|Contact||Shaun Lock, Business Support (Dementia Lead), Sirona care and health CIC|
|Address||St Martin’s Hospital, Clara Cross Lane, Bath, BA2 5RP|
This project aims to use technology to support the cognitive and emotional needs of people with dementia and their carers living in Bath and North East Somerset.
People living with dementia experience a diverse range of individual challenges in their daily lives. However, we know that there are a number of recurrent problems which many people experience, these are:
- Problems with personal, time or place orientation i.e. what day of the week is it, day or night time? Where am I?
- Task initiation or prompting i.e. preparing food or drink at tea time
- Anxiety i.e. when separated from a carer, unfamiliar environment
Any one of these can have a major impact on the quality of life for the person with a memory loss, affecting the safety of the carer or cared for person and the availability of staff time and interaction, which may result in the individual concerned having to go into care or being referred to an alternative service.
Low technology products can be used to address these problems and maintain independence of the person with dementia. These products are based on simple low cost voice recorders or displays, which are widely available. There are a number of reasons why they are not more widely used, these include: lack of awareness of the technology, uncertainty about the suitability or how to apply them for a particular individual or care environment and limited awareness of their effectiveness. These factors combine to limit adoption and diffusion of this technology, which could significantly improve the care of people with dementia. This proposal seeks to address these issues.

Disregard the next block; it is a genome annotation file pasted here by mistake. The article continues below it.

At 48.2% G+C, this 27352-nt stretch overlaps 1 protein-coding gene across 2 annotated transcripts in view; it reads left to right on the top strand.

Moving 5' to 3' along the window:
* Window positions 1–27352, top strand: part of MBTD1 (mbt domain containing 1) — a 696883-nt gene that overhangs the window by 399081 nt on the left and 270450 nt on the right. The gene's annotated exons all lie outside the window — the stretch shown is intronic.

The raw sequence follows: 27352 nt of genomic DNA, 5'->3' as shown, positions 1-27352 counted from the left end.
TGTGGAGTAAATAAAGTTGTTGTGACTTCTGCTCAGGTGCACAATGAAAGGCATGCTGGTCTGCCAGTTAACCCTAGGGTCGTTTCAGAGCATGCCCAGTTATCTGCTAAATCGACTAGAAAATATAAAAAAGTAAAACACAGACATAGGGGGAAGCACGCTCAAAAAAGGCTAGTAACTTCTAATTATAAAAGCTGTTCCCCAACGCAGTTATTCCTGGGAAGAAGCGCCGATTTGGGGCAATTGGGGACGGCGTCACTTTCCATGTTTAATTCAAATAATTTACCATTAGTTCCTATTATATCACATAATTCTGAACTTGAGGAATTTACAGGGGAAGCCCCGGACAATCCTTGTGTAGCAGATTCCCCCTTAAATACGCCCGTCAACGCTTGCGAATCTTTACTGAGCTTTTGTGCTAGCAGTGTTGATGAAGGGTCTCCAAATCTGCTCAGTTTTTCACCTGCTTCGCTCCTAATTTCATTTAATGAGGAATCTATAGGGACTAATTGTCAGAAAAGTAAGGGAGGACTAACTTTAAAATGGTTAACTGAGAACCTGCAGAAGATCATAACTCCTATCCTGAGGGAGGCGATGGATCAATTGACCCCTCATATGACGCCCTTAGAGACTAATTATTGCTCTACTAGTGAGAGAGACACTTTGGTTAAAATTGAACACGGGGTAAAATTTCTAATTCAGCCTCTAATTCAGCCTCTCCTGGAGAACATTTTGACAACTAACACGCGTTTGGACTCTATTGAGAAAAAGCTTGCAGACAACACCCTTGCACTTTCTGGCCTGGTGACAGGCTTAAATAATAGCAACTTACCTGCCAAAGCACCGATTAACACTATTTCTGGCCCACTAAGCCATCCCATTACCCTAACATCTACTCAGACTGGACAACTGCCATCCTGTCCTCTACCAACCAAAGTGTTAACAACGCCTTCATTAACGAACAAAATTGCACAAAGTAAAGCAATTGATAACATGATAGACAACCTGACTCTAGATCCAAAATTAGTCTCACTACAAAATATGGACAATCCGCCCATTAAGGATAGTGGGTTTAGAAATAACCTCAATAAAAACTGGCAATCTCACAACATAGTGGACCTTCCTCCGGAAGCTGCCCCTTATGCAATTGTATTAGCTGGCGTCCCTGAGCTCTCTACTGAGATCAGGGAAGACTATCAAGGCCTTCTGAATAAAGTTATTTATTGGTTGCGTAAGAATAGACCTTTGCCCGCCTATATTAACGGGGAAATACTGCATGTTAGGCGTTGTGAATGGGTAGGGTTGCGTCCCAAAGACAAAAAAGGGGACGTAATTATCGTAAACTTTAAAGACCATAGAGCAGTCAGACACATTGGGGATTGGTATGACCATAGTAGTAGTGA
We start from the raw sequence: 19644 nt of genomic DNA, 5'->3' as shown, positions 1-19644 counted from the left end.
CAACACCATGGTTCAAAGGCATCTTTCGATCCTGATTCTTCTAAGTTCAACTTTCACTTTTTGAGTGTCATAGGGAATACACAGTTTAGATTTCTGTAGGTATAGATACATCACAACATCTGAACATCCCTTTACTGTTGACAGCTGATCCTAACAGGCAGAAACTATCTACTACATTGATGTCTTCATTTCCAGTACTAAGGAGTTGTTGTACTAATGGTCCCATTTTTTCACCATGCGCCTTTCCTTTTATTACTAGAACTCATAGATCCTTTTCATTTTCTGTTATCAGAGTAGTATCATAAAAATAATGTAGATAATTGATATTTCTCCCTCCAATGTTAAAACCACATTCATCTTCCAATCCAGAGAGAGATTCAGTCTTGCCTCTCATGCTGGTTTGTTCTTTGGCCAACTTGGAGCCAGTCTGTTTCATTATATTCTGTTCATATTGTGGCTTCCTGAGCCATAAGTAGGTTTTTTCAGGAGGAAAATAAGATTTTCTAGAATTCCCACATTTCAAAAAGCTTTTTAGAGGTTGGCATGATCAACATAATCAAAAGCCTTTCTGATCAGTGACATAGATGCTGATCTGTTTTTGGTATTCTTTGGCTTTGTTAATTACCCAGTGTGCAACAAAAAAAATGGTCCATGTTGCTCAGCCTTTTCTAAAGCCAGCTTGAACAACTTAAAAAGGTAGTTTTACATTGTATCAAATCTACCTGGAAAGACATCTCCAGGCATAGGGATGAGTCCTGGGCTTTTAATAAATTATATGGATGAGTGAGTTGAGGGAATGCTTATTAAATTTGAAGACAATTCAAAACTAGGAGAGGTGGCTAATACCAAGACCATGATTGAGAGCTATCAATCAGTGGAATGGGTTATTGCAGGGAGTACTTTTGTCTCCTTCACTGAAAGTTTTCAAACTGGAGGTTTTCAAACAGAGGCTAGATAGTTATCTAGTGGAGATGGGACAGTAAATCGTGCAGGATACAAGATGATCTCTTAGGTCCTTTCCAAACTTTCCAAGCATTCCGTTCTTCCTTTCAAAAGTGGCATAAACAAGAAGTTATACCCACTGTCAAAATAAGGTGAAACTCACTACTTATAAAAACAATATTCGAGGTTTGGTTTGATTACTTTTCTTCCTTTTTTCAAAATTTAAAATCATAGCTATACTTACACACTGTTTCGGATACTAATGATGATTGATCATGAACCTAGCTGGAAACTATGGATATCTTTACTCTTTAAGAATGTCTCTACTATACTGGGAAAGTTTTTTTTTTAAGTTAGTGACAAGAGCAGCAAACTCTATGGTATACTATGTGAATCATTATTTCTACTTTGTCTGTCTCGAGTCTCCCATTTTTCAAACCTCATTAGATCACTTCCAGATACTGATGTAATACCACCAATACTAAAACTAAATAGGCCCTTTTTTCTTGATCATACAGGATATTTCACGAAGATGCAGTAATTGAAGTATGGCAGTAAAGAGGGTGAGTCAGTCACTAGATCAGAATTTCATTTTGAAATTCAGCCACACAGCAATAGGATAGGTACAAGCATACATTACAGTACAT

The project will utilise a standard framework based on a Discover – Define – Develop – Deliver model (www.designcouncil.org.uk/designprocess), together with evaluation and feedback.
- Discover – define the scale and nature of these problems in a number of settings. These will be: Care homes, Extra care, Supported living services, Community wards and in people’s own homes in the Community. This will be informed by focus groups with formal and informal carers. We know that these problems are expressed in a number of different ways, depending on the setting. There will also be different needs around staff requirements, for example.
- Define – establish the key requirements for each potential technology or product. These will include: small digital displays providing personal messages at home (www.day-clock.com), computer and TV systems with customized web based software, solid state voice recorders providing short audio messages (www.talkingproducts.com), low cost computer tablets providing text messages in a sequence or at a set time, and ‘greetings card’ voice messages to deliver a personal message. New products are becoming available all the time, but work is needed to define the key features that would make a device accessible to a person living with dementia or their carer. This includes: ease of use, size of text message, volume or length of the voice recording, timing or method of triggering the message and finally, power or battery requirements.